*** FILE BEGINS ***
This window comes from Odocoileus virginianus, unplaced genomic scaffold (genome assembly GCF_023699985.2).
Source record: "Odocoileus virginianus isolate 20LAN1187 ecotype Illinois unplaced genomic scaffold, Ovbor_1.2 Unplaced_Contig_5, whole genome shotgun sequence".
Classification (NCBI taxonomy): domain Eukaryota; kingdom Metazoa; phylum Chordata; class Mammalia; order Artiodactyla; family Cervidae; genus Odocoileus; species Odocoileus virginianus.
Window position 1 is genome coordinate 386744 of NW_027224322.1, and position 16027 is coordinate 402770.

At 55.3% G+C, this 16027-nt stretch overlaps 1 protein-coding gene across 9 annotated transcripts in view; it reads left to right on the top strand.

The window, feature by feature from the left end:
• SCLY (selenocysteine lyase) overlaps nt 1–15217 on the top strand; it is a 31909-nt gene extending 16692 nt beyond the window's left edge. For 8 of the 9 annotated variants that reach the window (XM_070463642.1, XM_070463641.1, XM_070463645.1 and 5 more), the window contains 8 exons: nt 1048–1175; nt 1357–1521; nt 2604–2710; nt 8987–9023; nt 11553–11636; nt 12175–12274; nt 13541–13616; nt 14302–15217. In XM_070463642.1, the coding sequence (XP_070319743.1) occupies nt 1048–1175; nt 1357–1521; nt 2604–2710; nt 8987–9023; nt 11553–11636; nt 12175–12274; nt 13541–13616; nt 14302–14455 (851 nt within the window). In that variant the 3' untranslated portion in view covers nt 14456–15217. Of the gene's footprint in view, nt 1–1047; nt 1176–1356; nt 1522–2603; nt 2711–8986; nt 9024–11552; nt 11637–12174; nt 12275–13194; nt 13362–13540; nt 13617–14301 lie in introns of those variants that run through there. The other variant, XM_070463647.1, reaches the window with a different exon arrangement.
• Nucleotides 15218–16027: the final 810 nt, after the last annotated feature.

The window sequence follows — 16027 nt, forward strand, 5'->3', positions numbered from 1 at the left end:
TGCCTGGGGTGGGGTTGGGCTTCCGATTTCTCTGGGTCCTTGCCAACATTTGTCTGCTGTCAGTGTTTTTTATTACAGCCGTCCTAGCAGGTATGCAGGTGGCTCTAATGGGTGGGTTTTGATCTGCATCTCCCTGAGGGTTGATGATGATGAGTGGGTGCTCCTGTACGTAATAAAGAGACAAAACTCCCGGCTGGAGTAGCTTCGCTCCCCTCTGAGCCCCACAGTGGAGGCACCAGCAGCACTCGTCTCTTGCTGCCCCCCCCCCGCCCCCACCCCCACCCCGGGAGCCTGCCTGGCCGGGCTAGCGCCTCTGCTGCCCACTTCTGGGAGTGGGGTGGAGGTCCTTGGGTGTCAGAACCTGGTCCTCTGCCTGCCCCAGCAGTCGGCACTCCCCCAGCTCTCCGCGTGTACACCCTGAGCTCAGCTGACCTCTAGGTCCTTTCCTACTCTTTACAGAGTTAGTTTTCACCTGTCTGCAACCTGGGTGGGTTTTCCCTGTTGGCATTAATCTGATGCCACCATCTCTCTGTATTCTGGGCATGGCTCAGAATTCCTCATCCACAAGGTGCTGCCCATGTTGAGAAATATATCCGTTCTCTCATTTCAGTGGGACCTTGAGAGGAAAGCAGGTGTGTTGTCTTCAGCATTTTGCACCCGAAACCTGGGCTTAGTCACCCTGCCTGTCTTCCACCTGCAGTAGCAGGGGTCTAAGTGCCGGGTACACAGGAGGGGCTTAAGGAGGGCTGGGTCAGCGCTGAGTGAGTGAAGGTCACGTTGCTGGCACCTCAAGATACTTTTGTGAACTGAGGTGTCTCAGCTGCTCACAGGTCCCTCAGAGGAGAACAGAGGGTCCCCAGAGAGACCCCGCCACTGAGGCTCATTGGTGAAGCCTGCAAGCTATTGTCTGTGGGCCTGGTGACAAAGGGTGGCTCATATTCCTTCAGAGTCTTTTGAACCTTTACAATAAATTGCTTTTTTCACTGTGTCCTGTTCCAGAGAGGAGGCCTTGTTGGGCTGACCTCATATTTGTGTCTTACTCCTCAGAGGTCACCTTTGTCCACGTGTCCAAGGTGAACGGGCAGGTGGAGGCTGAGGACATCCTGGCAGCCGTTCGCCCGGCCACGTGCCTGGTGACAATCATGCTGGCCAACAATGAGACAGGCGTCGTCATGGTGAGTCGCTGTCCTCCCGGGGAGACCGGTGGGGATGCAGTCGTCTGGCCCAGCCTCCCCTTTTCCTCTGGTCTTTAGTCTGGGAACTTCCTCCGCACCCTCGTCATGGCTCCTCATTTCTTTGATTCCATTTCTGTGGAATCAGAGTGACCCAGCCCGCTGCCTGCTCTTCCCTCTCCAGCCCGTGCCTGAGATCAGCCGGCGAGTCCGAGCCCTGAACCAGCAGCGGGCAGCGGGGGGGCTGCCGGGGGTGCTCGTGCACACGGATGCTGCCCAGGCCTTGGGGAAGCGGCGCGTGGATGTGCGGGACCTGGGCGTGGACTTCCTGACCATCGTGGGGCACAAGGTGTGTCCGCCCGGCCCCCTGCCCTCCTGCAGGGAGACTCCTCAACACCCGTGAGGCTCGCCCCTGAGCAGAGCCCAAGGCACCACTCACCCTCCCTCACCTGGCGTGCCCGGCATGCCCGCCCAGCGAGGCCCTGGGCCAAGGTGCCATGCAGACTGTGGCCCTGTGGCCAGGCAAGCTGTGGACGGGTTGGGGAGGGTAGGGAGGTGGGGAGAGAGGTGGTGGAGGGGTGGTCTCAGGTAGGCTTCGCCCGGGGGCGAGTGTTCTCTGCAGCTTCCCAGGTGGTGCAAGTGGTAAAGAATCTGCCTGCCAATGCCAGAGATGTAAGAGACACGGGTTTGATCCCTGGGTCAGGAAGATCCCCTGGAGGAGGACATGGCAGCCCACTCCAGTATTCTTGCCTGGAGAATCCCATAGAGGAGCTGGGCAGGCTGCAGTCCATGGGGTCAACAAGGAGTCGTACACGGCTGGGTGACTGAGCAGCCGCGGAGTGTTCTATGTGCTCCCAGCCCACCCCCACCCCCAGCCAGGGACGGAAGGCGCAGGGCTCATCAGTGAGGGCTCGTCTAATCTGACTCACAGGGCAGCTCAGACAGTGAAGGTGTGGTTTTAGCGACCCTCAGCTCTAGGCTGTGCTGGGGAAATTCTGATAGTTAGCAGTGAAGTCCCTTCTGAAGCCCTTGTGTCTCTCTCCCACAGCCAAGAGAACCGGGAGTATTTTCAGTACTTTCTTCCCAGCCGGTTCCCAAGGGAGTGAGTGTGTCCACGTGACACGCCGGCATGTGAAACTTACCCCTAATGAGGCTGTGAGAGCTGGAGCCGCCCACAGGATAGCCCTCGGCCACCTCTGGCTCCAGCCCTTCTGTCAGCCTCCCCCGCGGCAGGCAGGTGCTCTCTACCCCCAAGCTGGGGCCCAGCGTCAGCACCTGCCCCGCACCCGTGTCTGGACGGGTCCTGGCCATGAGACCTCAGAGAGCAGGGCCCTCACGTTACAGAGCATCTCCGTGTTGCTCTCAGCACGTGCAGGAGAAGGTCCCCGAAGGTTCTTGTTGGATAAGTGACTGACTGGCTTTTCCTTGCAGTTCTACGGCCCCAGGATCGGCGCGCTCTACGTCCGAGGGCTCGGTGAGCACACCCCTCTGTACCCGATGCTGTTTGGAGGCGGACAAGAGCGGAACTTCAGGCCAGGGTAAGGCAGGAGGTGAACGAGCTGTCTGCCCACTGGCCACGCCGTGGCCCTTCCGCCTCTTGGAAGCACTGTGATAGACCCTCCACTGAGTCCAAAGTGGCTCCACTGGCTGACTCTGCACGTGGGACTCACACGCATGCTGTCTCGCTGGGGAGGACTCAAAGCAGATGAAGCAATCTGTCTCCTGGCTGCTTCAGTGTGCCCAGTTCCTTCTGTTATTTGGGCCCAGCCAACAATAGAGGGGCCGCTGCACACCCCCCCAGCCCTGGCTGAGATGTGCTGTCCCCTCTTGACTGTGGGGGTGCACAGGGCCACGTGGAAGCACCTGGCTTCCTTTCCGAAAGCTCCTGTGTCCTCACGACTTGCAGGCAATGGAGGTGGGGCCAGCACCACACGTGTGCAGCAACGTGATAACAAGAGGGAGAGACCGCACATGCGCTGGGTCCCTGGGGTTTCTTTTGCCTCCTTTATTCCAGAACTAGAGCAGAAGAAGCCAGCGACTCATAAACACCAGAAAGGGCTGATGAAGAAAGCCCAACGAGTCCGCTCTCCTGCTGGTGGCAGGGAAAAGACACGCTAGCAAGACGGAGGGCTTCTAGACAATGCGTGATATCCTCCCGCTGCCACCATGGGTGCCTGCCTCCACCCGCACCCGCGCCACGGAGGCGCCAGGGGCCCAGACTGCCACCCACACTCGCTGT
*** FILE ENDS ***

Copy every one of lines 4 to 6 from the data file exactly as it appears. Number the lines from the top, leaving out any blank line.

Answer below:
Window position 1 is genome coordinate 386744 of NW_027224322.1, and position 16027 is coordinate 402770.

At 55.3% G+C, this 16027-nt stretch overlaps 1 protein-coding gene across 9 annotated transcripts in view; it reads left to right on the top strand.

The window, feature by feature from the left end: